Winter is trying to change the scene up in the high country, and it is getting white but the snow cover is still thin There are a few inches of snow registering at most of our higher elevation snotel sites across our forecast region. To the south in the St. Joe's there is about 7-9 inches of snow above 6,000 feet. The Cabinet Mountains have 7-9 inches above 5,000 feet and the Selkirks register 3-5 inches above 5,000 feet. Our winter snowpack began to build last week when we got a few inches of snow across our forecast region on November 9th and 10th. Following that, the deep freeze hit and this turned the snow on the ground to weak facets. There likely is a weak layer of surface hoar on top that could be buried by the next storm. This is something to be aware of for future avalanche conditions but not an immediate concern due to the relative lack of snow. Places in the high country that could be hazardous are windloaded areas, bedrock, and smooth open terrain like beargrass meadows. In these places where the terrain is steep enough you could trigger a slide if a weak layer exists. The National Weather Service has issued a Winter Storm Watch for the entire IPAC forecast region. Possibly one foot of new snow may fall between now and Sunday. Temperatures are on the rise so be aware of heavier snow falling on a weaker base. We are forecast to be in a wetter phase for the near future and I have not heard conclusive evidence stating how the El Nino pattern will influence our weather for the majority of the winter. I did hear, “a moderate El Nino pattern”, which could result in an average winter snowpack, and that results in a pretty good winter by my standards. We’ll keep you up to date on the latest as the winter progresses.
We’re set to offer a record number of avalanche awareness classes this year so be sure to stay tuned and get in on the “free-education”. Here’s what we have so far.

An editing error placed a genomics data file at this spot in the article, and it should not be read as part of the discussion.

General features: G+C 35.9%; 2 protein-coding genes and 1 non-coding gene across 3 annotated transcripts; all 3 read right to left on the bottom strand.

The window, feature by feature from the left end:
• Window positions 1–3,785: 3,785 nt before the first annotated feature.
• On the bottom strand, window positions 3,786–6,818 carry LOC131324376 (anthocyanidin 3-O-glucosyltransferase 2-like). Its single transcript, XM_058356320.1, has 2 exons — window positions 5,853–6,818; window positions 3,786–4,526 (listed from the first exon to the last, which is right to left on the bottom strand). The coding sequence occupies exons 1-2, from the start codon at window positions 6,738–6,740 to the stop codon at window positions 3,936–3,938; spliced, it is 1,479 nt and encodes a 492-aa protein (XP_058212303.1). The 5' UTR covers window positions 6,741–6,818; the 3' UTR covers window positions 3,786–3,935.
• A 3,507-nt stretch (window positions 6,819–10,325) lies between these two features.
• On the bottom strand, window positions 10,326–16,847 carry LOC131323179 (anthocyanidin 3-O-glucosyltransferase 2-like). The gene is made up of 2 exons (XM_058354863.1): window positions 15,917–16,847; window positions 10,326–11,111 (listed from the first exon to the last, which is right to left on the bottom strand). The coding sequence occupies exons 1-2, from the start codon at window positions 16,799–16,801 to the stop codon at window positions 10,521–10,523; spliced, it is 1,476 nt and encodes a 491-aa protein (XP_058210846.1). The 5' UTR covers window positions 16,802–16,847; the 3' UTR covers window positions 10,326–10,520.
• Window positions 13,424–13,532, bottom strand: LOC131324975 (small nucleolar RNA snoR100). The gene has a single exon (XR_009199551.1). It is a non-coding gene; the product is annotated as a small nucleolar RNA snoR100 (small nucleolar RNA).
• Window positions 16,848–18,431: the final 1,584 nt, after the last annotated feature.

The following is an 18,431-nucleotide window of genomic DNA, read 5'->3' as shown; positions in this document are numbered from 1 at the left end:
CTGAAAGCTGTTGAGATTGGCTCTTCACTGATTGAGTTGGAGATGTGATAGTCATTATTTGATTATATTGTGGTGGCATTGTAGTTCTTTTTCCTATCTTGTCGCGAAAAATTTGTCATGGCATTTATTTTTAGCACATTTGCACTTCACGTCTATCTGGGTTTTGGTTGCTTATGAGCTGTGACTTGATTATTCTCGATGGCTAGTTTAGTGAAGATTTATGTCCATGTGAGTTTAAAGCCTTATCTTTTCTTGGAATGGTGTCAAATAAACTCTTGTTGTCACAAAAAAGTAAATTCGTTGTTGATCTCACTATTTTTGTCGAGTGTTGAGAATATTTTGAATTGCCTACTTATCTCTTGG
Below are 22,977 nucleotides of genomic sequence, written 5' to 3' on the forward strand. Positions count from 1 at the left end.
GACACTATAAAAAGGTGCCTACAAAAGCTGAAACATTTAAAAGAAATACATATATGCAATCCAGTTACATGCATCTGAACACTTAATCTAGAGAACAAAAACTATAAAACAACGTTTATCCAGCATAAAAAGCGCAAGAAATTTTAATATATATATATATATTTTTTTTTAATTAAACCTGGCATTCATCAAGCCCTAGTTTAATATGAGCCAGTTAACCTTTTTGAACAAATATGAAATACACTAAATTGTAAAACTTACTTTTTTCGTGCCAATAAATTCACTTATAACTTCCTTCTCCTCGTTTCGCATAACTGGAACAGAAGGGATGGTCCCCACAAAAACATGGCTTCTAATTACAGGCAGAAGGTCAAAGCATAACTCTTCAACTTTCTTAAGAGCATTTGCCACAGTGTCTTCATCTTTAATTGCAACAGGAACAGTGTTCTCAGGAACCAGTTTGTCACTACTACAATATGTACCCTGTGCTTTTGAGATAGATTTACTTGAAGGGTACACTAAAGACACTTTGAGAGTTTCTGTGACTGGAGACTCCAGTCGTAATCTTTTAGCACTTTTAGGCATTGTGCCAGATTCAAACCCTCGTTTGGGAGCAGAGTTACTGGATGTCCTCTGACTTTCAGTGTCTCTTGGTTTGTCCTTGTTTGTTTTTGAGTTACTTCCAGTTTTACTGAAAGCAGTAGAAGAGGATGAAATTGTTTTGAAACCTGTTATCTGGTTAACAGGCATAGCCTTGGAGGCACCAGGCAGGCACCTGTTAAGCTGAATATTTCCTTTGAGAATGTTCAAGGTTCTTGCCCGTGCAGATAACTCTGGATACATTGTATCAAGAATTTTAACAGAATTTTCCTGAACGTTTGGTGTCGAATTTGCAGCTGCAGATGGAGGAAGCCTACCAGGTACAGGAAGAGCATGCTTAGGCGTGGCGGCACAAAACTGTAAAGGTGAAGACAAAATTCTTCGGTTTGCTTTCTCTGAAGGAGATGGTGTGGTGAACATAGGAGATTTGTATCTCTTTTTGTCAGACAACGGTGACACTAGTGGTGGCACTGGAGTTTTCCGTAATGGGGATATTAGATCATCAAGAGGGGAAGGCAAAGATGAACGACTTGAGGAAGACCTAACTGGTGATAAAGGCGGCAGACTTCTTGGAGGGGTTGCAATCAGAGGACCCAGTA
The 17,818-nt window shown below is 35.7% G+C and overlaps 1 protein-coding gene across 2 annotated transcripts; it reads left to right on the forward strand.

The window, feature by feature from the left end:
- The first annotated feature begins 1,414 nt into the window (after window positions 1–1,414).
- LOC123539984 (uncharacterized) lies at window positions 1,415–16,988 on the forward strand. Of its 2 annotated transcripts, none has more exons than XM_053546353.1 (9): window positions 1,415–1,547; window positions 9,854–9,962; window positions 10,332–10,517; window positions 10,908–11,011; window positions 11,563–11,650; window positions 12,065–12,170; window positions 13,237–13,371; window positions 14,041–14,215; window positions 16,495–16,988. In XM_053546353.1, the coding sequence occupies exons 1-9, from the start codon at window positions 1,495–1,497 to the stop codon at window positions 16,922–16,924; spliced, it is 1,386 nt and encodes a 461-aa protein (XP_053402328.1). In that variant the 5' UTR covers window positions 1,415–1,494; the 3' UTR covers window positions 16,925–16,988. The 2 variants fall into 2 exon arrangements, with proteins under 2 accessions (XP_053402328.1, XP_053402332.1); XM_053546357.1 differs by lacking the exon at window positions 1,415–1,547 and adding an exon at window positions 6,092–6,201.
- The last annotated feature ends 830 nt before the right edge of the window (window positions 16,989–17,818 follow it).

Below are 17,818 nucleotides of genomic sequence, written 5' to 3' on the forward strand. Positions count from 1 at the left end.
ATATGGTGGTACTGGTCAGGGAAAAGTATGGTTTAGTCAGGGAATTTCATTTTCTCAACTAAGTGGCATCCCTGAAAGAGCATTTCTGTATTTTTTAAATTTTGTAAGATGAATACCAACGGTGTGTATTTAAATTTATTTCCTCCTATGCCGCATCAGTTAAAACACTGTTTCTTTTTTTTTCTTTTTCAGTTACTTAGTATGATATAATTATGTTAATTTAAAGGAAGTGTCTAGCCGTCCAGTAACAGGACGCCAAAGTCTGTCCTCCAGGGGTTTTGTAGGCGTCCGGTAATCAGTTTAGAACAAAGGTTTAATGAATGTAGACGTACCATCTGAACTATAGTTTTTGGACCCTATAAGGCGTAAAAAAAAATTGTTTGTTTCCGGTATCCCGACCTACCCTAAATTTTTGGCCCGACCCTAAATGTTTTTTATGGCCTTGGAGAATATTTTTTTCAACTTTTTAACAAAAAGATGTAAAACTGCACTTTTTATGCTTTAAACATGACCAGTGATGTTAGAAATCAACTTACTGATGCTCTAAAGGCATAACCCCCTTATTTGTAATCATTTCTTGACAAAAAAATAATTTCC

We’re excited about the first Friends of IPAC fundraiser at the Panida Theater in Sandpoint. It’s a Matchstick Productions ski film titled, Superheroes of Stoke. The doors open at 7pm, there will be raffle prizes and a silent auction and Eichardt’s hosts the bar. All proceeds go to IPAC and furthering avalanche education in North Idaho.
The State of Idaho Parks and Recreation Department in cooperation with the IPAC, is conducting (Free) avalanche workshops for snowmobilers this winter in Coeur d’ Alene on November 14th and January 11th and 12th, Grangeville January 25th and 26th, and in Sandpoint, November 28th and January 11th and 12th. For more information go to the Idaho Parks and Recreation Department website at www. parksandrecreation.idaho.gov, or call Scott Hildesheim, North Region Trails Specialist, at (208) 769-1511 or call Kevin Davis at the Sandpoint Ranger District at (208) 265-6686.
IPAC in Sandpoint and Sandpoint Parks and Recreation is sponsoring free avalanche workshops for all snowgoers. It begins with Winter 2013 and IPAC’s new website on 11/13/12. Then, Beacon practice on 11/27/12 and 12/11/12. There’s more so we’ll definitely post those before winter gets in full swing. These classes are offered at the new Forest Service Building in Sandpoint at 6PM and are Free to the public. For class schedules in the Silver Valley contact Dan Frigard at 752-5130. In Avery contact Ed Odegaard at 245-6209.
If you have a group or club that is interested in more education on avalanche safety we will be available for free avalanche awareness classes beginning in December, so feel free to give us a call. As usual we would appreciate hearing from anyone who happens to observe any recent avalanche activity while out in the backcountry or just wants to let us know what is going on in their area.